Sometimes I need to simplify some commutators in the form $[{\hat a}^\dagger{\hat a}^\dagger {\hat a},{\hat a}^\dagger\hat a \hat a]$.

Doing it by hand is exhausting and boring. Is there software (Matlab, Python, Mathematica, etc) that can handle such commutators?

  • 2
    $\begingroup$ I’m voting to close this question because it should be asked on e.g. Mathematics SE. It is about general mathematical concept, not about quantum computing. $\endgroup$ Commented Dec 25, 2021 at 15:53
  • 4
    $\begingroup$ @MartinVesely I totally disagree. Mathematics.SE will not be the best place to ask about software on how to simplify expressions involving creation and annihilation operators. I'm voting to leave this question open, but if it does get closed, I'd recommend the asker to ask it on MMSE with the "software-recommendations" tag, or on Physics.SE. $\endgroup$ Commented Dec 25, 2021 at 21:35
  • $\begingroup$ Effectively you want some code that can manipulate noncommutative polynomials. For example, this can be done in sympy. $\endgroup$
    – Rammus
    Commented Dec 26, 2021 at 16:03

1 Answer 1


I actually wrote a short script a bunch of years ago to do something similar in Mathematica. The code was written to visualise how the different integer coefficients you get in the final expressions come from the commutator algebra. Also, it does not make any assumption on what the actual commutator look like, meaning it was written to take expressions with products of two non-commuting symbols and rewrite them in terms of nested commutator etc. However, a slight modification of that code should work for the simpler case of $[a,a^\dagger]=1$.

The code defining the necessary functions is:

<< MaTeX`

distribute[args_] := (args //. {
    HoldPattern[nc[l___, Plus[m__], r___]] :> Total[nc[l, #, r] & /@ {m}],
    nc[l___, c_*nc[m__], r___] :> c nc[l, m, r],
    nc[l___, nc[m__], r___] :> nc[l, m, r],
    nc[-a_, b_] :> -nc[a, b],
    nc[a_, -b_] :> -nc[a, b],
    nc[nc[l : __], r_] :> nc[l, r], nc[l_, nc[r : __]] :> nc[l, r],
    nc[a_] :> a,
    nc[a__, 1] :> nc[a],
    nc[1, a__] :> nc[a]

comm[a_, b_] := nc[a, b] - nc[b, a];

groupPowers[args_] := args //. {
    nc[l___, a_, a_, r___] :> nc[l, a^2, r],
    nc[l___, Power[a_, n_], a_, r___] :> nc[l, a^(n + 1), r],
    nc[l___, a_, Power[a_, n_], r___] :> nc[l, a^(n + 1), r]

comm[a_, b_] := nc[a, b] - nc[b, a];

makeCsToBrackets[expr_] := expr //. {
    c[a_, b_] :> "[" <> ToString @ makeCsToBrackets @ a <> "," <> ToString @ makeCsToBrackets @ b <> "]",
    Power[a_, n_] :> ToString @ makeCsToBrackets @ a <> "^" <> ToString @ n

beautify[expr_] := makeCsToBrackets@expr //. {
    nc[args__] :> MaTeX[StringJoin @@ (ToString /@ {args}), Magnification -> 1.5],
    s_String :> MaTeX[s, Magnification -> 1.5]

singleStepExpand[expr_] := expr /. {
     nc[l___, a, b, r___] :> {nc[l, b, a, r], nc[l, c[a, b], r]},
     nc[l___, a, m : c[__], r___] :> {nc[l, m, a, r], nc[l, c[a, m], r]},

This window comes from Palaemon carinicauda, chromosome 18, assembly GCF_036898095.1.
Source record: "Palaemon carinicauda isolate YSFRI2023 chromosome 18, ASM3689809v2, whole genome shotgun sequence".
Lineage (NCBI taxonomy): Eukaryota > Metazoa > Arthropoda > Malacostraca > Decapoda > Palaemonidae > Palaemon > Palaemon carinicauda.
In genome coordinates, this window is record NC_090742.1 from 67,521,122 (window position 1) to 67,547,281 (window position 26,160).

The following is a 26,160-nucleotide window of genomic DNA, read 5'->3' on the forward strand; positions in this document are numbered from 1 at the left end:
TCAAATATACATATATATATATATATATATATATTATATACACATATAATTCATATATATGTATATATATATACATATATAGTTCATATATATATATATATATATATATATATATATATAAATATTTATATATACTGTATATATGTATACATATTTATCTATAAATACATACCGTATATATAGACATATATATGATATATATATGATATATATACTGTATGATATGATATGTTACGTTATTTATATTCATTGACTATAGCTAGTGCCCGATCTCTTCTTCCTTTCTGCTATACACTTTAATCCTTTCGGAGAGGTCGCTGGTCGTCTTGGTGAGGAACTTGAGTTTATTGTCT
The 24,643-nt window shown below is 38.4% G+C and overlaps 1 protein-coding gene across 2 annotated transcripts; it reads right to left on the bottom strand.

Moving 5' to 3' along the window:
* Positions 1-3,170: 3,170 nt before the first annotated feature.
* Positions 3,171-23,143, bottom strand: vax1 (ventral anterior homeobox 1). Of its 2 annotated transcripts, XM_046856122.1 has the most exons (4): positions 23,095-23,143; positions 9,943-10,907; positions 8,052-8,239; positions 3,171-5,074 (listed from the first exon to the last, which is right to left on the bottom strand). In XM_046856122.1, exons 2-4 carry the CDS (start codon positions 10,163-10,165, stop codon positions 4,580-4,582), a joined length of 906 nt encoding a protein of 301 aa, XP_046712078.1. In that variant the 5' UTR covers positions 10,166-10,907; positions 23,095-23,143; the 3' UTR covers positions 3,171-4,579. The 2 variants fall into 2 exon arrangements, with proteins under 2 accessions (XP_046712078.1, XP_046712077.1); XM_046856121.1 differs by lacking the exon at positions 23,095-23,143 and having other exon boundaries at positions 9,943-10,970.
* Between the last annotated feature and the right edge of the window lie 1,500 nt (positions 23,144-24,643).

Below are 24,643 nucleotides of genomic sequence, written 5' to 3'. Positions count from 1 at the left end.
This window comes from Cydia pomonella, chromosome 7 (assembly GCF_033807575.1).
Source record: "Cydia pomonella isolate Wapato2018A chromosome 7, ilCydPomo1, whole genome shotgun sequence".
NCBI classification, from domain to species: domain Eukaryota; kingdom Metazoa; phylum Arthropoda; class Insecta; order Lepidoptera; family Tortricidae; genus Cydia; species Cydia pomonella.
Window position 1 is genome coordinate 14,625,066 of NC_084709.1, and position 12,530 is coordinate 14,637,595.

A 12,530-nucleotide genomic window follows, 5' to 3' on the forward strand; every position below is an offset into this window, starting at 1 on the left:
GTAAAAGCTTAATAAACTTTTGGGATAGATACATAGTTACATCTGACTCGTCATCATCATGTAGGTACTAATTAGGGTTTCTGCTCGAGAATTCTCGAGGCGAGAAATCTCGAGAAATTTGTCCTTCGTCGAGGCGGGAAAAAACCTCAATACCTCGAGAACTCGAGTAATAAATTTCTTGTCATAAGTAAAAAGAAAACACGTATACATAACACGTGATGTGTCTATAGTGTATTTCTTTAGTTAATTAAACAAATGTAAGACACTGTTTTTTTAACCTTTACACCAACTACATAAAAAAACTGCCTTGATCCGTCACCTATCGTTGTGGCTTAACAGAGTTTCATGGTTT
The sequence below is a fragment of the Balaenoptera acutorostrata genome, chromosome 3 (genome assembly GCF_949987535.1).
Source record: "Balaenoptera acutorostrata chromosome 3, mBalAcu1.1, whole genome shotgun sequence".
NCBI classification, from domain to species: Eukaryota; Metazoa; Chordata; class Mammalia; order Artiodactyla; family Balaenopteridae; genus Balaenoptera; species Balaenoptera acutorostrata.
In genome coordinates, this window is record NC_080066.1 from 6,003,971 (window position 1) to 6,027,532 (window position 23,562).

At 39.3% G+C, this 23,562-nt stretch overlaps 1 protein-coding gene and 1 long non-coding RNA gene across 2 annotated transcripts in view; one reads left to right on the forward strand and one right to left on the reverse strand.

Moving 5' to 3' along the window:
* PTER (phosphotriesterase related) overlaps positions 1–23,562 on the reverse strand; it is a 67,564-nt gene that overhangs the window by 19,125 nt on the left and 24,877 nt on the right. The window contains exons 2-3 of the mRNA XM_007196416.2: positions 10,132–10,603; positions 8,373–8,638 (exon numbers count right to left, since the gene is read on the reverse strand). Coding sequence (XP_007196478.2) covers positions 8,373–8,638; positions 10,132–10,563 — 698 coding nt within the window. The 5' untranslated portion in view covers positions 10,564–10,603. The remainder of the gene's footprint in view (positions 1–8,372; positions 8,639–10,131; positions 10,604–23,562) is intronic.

nc[l___, m : c[__], b, r___] :> {nc[l, b, m, r], nc[l, c[m, b], r]}
 } // Map@distribute;

stepExpand[expr_] := singleStepExpand@expr // If[Length@# > 1, stepExpand /@ #, #] &;

stepExpandFullStory[expr_] := singleStepExpand@expr // (
    If[Head @ # === List,
        Append[{expr}, stepExpandFullStory /@ #],
    ] &

firstIfList[expr_] := If[Head @ expr === List, First @ expr, expr];

nestedListToListOfEdges[expr_] := Cases[expr,
        {l : nc[__], {first_, second_}},
        Sequence @@ {
            DirectedEdge[l, firstIfList@first],
            DirectedEdge[l, firstIfList@second]

edgesToGraphWithNiceLabels[edges_] := Graph[edges,
    VertexLabels -> Map[
        # -> beautify @ groupPowers @ # &,
        DeleteDuplicates @ Flatten[edges, Infinity, DirectedEdge]
    GraphLayout -> "LayeredDigraphEmbedding"

Note that the only external library I'm using is MaTeX, which is used to pretty-print the output results in LaTeX. If you don't care about that, you don't need it (also, in most cases it will take more time to generate the LaTeX outputs than to compute the actual expressions, for if you care about performance, definitely remove the pretty-printing parts). If you want to use this repeatedly in a larger piece of software, I'd also recommend putting this code into a package to properly scope the functions.

An usage example would be:

enter image description here

Note that here nc stands for non-commutative product, and a and b are generic operators/elements of the algebra.

To instead assume the commutator relation $[a,a^\dagger]=1$, and obtain as a final expression a sum of terms, we can slightly tune the above code defining the following functions:

singleStepExpand2[expr_] := expr /. {
     nc[l___, a, b, r___] :> Plus[nc[l, b, a, r], nc[l, r]]
 } // Map@distribute;
stepExpand2[expr_] := singleStepExpand2 @ expr // If[Length @ # > 1, stepExpand2 /@ #, #] &;

Again, this is using a notation with $[a,b]=1$, that is, $b\equiv a^\dagger$. For example, to handle the case in the question, we can use

comm[nc[b, b, a], nc[b, a, a]] // stepExpand2 // groupPowers // beautify

enter image description here

I should also point out that, because this was written with in mind a generic algebra of two operators, with no assumptions on the relations between the different nested commutators, that are certainly more efficient ways of doing this for the specific case at hand. Also, I haven't really tested this thoroughly, so let me know if you find examples in which it produces the wrong result.

There's also a bunch posts on mathematica.SE related to implementing noncommutative algebras. You might want to have a look at e.g. https://mathematica.stackexchange.com/q/95616/27539, and links therein.


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